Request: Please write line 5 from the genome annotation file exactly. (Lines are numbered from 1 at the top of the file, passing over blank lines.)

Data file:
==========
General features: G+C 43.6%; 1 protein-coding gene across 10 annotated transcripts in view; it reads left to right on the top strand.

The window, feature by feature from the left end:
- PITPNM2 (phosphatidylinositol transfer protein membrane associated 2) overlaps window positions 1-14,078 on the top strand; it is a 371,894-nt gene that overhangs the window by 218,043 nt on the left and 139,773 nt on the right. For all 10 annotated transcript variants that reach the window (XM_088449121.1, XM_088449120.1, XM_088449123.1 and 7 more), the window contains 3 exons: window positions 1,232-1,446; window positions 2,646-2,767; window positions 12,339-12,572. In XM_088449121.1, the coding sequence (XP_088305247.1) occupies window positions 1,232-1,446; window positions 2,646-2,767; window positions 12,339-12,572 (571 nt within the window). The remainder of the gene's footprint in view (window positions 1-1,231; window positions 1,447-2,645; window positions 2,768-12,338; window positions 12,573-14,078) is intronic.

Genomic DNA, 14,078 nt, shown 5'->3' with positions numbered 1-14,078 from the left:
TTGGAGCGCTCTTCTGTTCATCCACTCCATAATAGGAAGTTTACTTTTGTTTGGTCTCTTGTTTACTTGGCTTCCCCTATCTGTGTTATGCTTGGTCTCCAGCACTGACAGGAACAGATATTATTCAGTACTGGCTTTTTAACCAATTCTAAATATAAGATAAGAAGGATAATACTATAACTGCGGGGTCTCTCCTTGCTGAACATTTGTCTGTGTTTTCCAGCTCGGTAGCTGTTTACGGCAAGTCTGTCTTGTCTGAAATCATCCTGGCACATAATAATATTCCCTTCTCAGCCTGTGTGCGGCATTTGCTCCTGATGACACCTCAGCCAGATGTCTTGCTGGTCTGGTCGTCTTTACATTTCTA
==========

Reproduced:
TTGGAGCGCTCTTCTGTTCATCCACTCCATAATAGGAAGTTTACTTTTGTTTGGTCTCTTGTTTACTTGGCTTCCCCTATCTGTGTTATGCTTGGTCTCCAGCACTGACAGGAACAGATATTATTCAGTACTGGCTTTTTAACCAATTCTAAATATAAGATAAGAAGGATAATACTATAACTGCGGGGTCTCTCCTTGCTGAACATTTGTCTGTGTTTTCCAGCTCGGTAGCTGTTTACGGCAAGTCTGTCTTGTCTGAAATCATCCTGGCACATAATAATATTCCCTTCTCAGCCTGTGTGCGGCATTTGCTCCTGATGACACCTCAGCCAGATGTCTTGCTGGTCTGGTCGTCTTTACATTTCTA